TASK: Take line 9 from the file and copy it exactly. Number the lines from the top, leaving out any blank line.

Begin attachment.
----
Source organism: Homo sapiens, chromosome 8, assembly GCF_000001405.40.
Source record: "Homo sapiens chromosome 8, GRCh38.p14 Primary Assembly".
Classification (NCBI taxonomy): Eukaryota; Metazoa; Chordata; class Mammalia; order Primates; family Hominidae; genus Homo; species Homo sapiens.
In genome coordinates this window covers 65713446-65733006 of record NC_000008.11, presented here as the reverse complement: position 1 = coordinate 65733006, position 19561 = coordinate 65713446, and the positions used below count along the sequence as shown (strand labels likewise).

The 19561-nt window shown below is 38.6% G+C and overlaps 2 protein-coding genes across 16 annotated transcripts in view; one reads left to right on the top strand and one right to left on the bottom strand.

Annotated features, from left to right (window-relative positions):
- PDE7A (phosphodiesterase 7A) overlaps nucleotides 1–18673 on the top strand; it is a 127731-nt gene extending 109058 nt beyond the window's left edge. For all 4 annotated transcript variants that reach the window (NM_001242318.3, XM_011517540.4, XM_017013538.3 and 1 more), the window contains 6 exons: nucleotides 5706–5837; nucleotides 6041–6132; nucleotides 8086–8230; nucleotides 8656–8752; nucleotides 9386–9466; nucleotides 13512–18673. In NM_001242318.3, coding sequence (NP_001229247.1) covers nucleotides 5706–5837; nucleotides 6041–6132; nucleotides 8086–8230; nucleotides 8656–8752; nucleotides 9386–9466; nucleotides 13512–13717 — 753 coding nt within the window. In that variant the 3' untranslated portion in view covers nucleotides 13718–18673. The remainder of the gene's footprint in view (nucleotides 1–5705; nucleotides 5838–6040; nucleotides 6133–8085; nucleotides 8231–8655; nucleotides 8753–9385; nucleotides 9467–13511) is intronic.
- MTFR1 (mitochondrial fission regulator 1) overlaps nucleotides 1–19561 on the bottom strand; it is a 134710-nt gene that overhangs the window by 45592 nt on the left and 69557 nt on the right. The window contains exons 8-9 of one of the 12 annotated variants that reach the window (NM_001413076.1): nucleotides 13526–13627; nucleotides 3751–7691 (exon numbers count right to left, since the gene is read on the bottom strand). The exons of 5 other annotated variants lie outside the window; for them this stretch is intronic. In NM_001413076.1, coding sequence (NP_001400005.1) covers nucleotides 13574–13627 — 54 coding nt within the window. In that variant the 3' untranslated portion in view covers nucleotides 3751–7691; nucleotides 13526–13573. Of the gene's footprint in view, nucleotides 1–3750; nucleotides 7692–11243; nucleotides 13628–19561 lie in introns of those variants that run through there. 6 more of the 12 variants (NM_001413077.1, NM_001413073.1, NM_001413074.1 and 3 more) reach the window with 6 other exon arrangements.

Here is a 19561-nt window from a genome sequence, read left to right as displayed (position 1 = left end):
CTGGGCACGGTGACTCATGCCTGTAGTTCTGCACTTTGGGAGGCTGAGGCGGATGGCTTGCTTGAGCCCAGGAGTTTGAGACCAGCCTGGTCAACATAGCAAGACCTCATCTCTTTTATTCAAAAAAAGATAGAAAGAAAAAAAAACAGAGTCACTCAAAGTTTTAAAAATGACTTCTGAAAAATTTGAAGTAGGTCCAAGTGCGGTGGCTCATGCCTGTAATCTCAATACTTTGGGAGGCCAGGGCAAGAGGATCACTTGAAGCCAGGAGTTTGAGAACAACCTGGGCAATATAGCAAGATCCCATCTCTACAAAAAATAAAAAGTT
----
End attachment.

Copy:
Here is a 19561-nt window from a genome sequence, read left to right as displayed (position 1 = left end):